Jean-Eric Vergne (Toro Rosso) – Grade: C
Vergne leads Toro Rosso’s charge with eleven points to Kvyat’s six, but he hasn’t done a huge amount to prove to the team he is worth keeping for 2015. Will need more races like the one in Hungary to stand a chance of staying on for next season.
Highlight so far: Running second in Hungary and keeping the Mercedes cars at bay; finished ninth.

Romain Grosjean (Lotus) – Grade: C
RoGro has transformed himself from a crash kid into a star for the future over the past year, and eight points is a commendable haul given the torture that the E22 car has given Lotus. He is doing very well to keep the team’s flag flying this year.
Highlight so far: Eighth in Spain after qualifying fifth for Lotus.

Adrian Sutil (Sauber) – Grade: C-
In a terrible year for Sauber, Adrian Sutil has struggled to even get close to the top ten. When he has looked to be in with a chance, mistakes have been made (such as the spin in Germany). A very average season so far from the German driver.
Highlight so far: 11th in Hungary when the car didn’t look as bad.

Kimi Raikkonen (Ferrari) – Grade: D+
If Sauber is the most disappointing team of the season so far, then Kimi Raikkonen is the most disappointing driver. The so-called ‘superteam’ he formed with Alonso at Ferrari hasn’t delivered – or, more accurately, he hasn’t delivered. 27 points and a best finish of sixth is just embarrassing.
Highlight so far: Sixth in Hungary, and still he remained anonymous for much of the race.

Max Chilton (Marussia) – Grade: D
Perhaps the most average driver out there, Chilton hasn’t done a huge amount to set the world on fire in 2014. He did enjoy the measure on Bianchi to begin with, but has since fallen back behind. Most notable moment was taking his teammate out in Canada.
Highlight so far: 13th in Bahrain. Not really much more to add.

Esteban Gutierrez (Sauber) – Grade: D
Just like Sutil, Gutierrez has struggled with the Sauber C33 car, but he too has made some costly errors. In Monaco, points were on the cards until he spun the car and couldn’t get it back going, and otherwise the Mexican has been very quiet all season. Needs a change soon.
Highlight so far: Hungarian GP weekend when points looked possible; sidelined by a problem on the car.

Kamui Kobayashi (Caterham) – Grade: D
It’s been a tough year for Caterham, but Kobayashi hasn’t set the world on fire with his performances. Brought in for his experience, the signs are that it could be him who gets the chop if a pay driver comes knocking. Nothing really of note for the popular Japanese racer.
Highlight so far: His reaction to a question about the World Cup in a press conference, saying “I don’t care!” and claiming that Japan are rubbish at football.

Pastor Maldonado (Lotus) – Grade: E
The jokes about Pastor Maldonado this season have only continued. Crashes in qualifying for the Chinese and Spanish Grands Prix didn’t do him much good, nor has the fact that he hasn’t matched Grosjean for pace when the car has been going.
Highlight so far: Confirmation of a seat with the team for 2015. Yes, really.

Marcus Ericsson (Caterham) – Grade: E
Put Ericsson in the same box as Chilton marked “average”. Nothing special this year, has rarely looked like scoring points even if he did come close in Monaco. Unlikely to stick around for 2015 if bigger bucks can be found by the new owners.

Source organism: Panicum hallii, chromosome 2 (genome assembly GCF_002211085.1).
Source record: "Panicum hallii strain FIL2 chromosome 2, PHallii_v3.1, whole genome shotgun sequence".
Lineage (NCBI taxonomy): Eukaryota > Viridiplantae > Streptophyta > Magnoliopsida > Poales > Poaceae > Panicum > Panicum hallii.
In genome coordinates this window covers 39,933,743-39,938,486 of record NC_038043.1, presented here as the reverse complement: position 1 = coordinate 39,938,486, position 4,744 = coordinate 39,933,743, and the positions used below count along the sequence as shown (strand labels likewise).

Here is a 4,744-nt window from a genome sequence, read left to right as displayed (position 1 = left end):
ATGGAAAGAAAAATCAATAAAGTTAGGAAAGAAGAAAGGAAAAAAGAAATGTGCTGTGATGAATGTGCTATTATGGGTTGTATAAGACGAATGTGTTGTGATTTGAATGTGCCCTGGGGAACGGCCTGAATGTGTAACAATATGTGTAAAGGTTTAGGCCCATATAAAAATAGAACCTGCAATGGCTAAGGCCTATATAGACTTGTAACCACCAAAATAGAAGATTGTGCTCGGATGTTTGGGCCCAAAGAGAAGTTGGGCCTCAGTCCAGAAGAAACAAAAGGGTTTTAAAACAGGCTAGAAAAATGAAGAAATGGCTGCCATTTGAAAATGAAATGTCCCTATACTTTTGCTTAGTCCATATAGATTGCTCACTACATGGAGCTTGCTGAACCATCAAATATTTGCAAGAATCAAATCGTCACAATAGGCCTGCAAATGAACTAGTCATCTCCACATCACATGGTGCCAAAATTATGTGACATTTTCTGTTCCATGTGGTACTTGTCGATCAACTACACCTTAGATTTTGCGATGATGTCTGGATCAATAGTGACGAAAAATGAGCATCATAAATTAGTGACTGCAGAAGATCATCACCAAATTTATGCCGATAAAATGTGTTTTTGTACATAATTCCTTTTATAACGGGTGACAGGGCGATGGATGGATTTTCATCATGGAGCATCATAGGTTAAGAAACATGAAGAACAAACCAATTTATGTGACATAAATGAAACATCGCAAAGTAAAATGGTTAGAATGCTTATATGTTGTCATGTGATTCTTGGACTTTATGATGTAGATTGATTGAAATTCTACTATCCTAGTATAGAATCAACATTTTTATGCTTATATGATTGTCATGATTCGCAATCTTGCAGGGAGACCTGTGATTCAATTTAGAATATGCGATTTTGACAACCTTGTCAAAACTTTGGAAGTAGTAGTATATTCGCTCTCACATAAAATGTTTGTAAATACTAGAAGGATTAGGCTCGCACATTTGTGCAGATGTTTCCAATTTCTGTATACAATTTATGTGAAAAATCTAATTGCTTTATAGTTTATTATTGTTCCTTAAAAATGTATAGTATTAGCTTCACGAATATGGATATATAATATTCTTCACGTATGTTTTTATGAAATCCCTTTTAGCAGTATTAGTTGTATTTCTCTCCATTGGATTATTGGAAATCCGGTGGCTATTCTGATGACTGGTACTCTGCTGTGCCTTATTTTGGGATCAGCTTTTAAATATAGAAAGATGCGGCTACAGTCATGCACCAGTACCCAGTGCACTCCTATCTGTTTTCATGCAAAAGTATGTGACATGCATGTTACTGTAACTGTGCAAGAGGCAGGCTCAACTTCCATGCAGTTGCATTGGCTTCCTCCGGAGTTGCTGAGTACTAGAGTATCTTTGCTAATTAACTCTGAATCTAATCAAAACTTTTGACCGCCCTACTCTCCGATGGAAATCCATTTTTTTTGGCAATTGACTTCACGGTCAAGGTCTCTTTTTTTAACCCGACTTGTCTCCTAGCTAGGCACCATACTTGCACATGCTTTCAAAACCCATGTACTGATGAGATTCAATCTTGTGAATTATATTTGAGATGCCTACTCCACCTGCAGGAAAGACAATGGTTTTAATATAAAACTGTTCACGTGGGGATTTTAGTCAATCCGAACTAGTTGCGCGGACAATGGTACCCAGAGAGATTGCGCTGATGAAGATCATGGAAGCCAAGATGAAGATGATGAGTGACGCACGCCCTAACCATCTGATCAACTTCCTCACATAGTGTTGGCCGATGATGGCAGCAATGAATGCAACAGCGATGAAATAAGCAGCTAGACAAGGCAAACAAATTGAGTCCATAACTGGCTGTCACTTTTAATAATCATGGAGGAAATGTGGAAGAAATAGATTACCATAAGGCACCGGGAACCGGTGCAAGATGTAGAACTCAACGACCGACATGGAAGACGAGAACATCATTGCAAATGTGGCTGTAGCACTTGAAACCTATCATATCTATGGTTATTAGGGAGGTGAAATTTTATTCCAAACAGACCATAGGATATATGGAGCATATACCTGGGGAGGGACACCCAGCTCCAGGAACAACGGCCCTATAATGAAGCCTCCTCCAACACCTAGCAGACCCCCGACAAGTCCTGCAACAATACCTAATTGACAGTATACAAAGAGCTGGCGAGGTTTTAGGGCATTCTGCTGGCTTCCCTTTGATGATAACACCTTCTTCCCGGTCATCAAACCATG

Highlight so far: P11 in Monaco.

VIDEO: Valtteri Bottas’ first day as a Mercedes F1 driver

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Following Valtteri Bottas’ official unveiling as a Mercedes driver on Monday, the team wasted little time in showing the Finn the ropes at its base in Brackley, England.

Bottas was released from his contract by Williams so he could join Mercedes for 2017, replacing world champion Nico Rosberg following the German’s shock decision to retire from F1.

Bottas was announced as Mercedes’ new driver on Monday, completing the puzzle for the 2017 driver market and putting an end to six weeks of speculation.

In the above video released by Mercedes, Bottas gets to grips with life at Brackley after signing his new contract with team chief Toto Wolff and meeting his new team members for the first time.

In related news, Mercedes announced on Friday that it had struck an agreement with the Wihuri Group, a Finnish conglomerate that has previously sponsored Bottas.

Wihuri’s branding will appear on the Mercedes drivers’ racesuits and helmets, as well as on the team’s trackside uniform.

“We are delighted to welcome Wihuri to the Mercedes-AMG Petronas Motorsport family today,” Wolff said.

“As a respected brand both in Finland and globally, Wihuri will be a valuable addition to our team and we look forward to working with them and helping to expand their Formula One experience.

“This year will be a new challenge for our team, with a new driver line-up, including our new Finnish driver Valtteri Bottas of course, and new regulations.

“I am sure it going to be a very exciting year to be involved with our team and the sport of Formula 1.”

Yamaha, Ducati enjoy launches ahead of new MotoGP season

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MotoGP heavyweights Yamaha and Ducati geared up for the new season of motorcycle racing’s premier championship with launches this week.

Yamaha and Ducati both enter 2017 with a new line-up following Jorge Lorenzo’s decision to move from the former to the latter, acting as one of a number of shake-ups in the rider market.

Three-time MotoGP champion Lorenzo replaces Andrea Iannone at Ducati, who sought refuge at Suzuki after a seat was freed up by Maverick Viñales following his move to Yamaha in replace of – the man who started the merry-go-round all – Lorenzo.